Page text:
I am developing my knowledge of OOP design patterns and as my main focus is website development and web app development, I have tried to find examples of design patterns in these fields but seem to come across web frameworks mainly (any other examples would be appreciated). It seems to me that the majority (all?) of PHP based frameworks appear to use the MVC design pattern. As this is the most widely used would it be right to assume that it is the best design pattern for this type of development or is it a reflection of a shallower learning curve as opposed to other design patterns?

I have also noticed that the codeigniter framework uses both a singleton pattern and an MVC pattern. Is this kind of hybrid design pattern common and is it effective or is was it used in codeigniter for a specific reason?

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    It is not pattern what widely used but just a name. – Your Common Sense Feb 7 '11 at 9:13
  • possible duplicate of Why is the MVC paradigm best suited for web applications? – Gordon Feb 7 '11 at 9:29
  • @Gordon - I think the question you mentioned focuses on why use an MVC pattern at all where I am trying to understand why it seems to be most prolific through a specific field and whether there are better alternatives. I would see why you would suggest it from the title though. Please feel free to edit it if you believe it can be phrased more accurately. – Matt Asbury Feb 7 '11 at 9:34
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    possible duplicate of Who needs Singletons – Gordon Feb 7 '11 at 9:36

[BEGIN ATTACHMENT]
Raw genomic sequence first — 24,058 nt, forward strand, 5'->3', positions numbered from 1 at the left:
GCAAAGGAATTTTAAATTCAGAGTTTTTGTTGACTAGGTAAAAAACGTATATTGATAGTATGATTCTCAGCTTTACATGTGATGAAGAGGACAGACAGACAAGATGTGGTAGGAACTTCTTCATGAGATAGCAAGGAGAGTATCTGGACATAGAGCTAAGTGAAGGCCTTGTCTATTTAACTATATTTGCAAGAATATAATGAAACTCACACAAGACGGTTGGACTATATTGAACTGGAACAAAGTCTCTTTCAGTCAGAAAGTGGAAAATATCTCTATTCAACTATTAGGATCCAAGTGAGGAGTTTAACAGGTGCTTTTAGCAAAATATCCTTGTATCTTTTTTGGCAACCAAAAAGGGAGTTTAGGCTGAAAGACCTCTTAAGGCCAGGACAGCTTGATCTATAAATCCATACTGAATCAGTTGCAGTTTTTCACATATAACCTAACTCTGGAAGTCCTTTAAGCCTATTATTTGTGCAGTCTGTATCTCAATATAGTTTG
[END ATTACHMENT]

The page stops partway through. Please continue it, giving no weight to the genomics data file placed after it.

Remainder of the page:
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    @Matt it is the most prolific because some years ago every web framework tried to be Ruby on Rails :) – Gordon Feb 7 '11 at 9:41

They use the MVC pattern by name. It's a buzzword picked because it's widely known. The way the concept is used for web applicatons has mediocre resemblence to the original pattern.

It's useful for a common nomenclature and because people have a vague understanding of what it is supposed to do. There are better patterns however, and for example Model-View-Presenter describes better what's done in practice (the term is just not used, because it's unknown). And there are other variations which have technically superseded MVC.

Singletons are another code structuring idea. It is unrelated to how you design the general application flow. It's one of a few descriptive terms intended for identifying common object structure idioms. The term is likelwise overused because of the extend of its fame. In practice it's neither important nor significant for good application design.

Here's a short overview for the design pattern names of common object APIs:

Some discussions on the core concepts of MVC are here (maybe not relevant but highly interesting):

  • Well your description of Singleton seems somewhat complicated to me :-/... a singleton is simply a pattern that assures that only one instance of a class can be created. – Raffael Feb 7 '11 at 9:28
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    @Raffael that should read "a singleton is an anti-pattern that assures a) only one instance of a class can be created and b) that instance can be globally accessed." – Gordon Feb 7 '11 at 9:33
  • A singleton is not necessarily an anti-pattern. it depends on the context. – Raffael Feb 7 '11 at 9:35
  • @Raffael: True. It very much has its uses. But it's also overused. We see a few "How can I design social network with singleton?" questions per day, where the term has obviously no resemblence to the domain problem but was just picked due to popularity. (That's why I tried to nonchalantly badmouth it above instead of explaining.) – mario Feb 7 '11 at 9:40
  • @Raffael care to give a context where it is not an AntiPattern? /cc @mario – Gordon Feb 7 '11 at 9:48